THE SHOW "Miami Medical," CBS/2, 10 p.m.

REASON TO WATCH You have a major craving for a medical drama, especially one with a Jerry Bruckheimer vibe (JB produces).

WHAT IT'S ABOUT In the opening moments, a nice, young, preppyish couple are driving down some street in Miami - she's pregnant, and almost criminally wholesome - and, of course, you know something terrible is about to happen to them. It does. Cut to Miami Medical, where rock star surgeons tend to the "golden hour" - those precious 60 minutes (or so) they have to save an imperiled life. It's a high-stress world, as evidenced by the complete mental break suffered by chief trauma surgeon Raynard (Andre Braugher). After saving the life of some grievously wounded patient, he wanders away, stark naked. After a minute or so ruminating about the unexpected demise of their boss, the other docs get down to business: Who will replace the poor, old nutjob? Dr. Eva Zambrano (Lana Parrilla) perhaps? Or cocky, stubbled Dr. Chris DeLeo (Mike Vogel)? Or perhaps that mysterious newcomer, who previously worked trauma units tending to injured vets - Dr. Matthew Proctor (Jeremy Northam). He's the one with the English accent.

MY SAY Like any competent Bruckheimer, "Miami Medical" speaks TV very well. It spins the A, B and C story lines like plates in a circus act. It has reduced the medical jargon to the requisite bewildering-cum-authentic prattle. It tells you when to get happy or when to get sad merely by stoking the electronic music track with a few minor or major chords. Naturally, a cute little girl and a baby figure into some of the plot threads: Bruckheimer, alas, is not necessarily celebrated for the subtle grace notes. Despite all this, or because of all this, "Miami Medical" is still a decent hospital drama.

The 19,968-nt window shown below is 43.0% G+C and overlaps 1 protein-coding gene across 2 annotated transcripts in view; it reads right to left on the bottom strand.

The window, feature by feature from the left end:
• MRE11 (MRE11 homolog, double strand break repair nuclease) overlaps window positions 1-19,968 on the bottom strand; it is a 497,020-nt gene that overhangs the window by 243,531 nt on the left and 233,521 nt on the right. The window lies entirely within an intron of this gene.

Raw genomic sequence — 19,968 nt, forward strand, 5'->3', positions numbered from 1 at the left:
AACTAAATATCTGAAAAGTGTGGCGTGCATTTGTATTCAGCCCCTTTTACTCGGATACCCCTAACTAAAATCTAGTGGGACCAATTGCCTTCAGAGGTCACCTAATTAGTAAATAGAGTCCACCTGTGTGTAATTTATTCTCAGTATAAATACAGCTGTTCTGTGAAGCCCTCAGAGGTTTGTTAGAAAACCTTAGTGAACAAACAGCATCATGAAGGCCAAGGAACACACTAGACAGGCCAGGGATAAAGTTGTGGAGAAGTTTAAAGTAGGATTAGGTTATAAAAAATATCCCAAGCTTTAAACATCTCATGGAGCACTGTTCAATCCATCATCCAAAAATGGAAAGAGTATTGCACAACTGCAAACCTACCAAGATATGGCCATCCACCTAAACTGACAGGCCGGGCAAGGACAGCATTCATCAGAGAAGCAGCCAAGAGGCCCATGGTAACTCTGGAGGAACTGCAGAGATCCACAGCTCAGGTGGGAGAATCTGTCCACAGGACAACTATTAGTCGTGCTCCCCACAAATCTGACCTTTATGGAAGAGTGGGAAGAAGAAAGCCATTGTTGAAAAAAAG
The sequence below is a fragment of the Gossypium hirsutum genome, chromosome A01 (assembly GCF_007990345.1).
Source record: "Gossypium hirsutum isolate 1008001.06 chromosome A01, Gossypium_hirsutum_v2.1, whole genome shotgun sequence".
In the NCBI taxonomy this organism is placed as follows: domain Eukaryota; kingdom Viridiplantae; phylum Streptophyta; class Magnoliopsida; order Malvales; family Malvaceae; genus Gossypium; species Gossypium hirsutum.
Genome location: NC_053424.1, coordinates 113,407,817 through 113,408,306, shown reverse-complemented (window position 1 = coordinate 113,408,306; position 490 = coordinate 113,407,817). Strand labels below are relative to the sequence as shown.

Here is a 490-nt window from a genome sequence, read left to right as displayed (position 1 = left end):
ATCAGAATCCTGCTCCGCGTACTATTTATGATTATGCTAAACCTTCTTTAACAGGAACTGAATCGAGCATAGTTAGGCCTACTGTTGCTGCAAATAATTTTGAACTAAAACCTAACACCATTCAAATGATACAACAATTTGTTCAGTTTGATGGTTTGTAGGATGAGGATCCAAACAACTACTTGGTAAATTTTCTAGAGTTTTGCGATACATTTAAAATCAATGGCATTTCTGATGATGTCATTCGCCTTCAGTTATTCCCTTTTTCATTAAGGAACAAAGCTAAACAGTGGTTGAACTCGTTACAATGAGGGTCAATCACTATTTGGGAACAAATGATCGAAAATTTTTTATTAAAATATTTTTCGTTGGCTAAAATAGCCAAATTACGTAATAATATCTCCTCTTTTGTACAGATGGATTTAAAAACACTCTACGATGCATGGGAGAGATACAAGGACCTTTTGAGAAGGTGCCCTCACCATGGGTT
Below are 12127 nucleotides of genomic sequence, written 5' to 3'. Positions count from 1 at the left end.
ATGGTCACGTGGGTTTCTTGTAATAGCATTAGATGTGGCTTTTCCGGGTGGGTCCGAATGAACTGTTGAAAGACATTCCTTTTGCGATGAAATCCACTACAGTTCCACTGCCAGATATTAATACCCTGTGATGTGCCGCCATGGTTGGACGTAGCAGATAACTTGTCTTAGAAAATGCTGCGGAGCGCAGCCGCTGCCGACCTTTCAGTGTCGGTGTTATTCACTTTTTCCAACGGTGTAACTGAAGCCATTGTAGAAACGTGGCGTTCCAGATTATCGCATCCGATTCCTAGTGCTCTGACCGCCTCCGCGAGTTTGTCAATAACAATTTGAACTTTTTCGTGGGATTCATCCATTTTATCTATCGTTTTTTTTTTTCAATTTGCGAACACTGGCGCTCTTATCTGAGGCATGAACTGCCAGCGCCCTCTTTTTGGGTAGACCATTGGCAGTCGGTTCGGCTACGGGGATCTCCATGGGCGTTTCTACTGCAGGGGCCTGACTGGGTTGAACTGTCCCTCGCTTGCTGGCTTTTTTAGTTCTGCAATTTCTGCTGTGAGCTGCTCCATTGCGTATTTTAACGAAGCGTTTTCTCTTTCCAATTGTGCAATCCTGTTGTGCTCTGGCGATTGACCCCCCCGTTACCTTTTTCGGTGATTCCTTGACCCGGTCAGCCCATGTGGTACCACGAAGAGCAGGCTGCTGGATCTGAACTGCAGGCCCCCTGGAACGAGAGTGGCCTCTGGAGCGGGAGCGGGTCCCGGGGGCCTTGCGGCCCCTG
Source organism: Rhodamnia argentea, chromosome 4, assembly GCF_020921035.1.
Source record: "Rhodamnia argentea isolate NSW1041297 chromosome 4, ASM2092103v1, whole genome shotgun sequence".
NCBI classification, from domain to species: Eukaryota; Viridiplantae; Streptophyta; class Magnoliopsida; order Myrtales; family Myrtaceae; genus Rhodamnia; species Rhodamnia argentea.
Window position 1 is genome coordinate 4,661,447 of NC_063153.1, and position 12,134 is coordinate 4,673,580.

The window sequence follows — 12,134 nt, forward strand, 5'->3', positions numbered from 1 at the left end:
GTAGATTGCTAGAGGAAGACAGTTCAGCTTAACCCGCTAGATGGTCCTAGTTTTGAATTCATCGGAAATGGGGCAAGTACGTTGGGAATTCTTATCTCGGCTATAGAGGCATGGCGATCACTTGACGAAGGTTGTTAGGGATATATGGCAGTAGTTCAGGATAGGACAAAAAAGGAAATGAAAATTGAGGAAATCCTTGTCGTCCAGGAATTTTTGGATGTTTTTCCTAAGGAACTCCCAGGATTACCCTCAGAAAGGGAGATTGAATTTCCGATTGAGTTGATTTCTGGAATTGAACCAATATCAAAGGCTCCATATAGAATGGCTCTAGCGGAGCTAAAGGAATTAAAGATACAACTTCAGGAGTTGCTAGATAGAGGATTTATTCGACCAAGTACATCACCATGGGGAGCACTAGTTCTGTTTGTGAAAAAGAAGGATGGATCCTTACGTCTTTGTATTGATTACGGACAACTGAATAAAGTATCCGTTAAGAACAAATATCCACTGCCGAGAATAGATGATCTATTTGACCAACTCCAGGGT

BOTTOM LINE If you believe the buzz in the press, CBS just wants to burn this off in the dead of Friday nights. A shame if true, because the pilot - and especially this cast, with Northam ("The Tudors") and Parrilla (of "Swingtown" and many other shows) - establish that it deserves much better.


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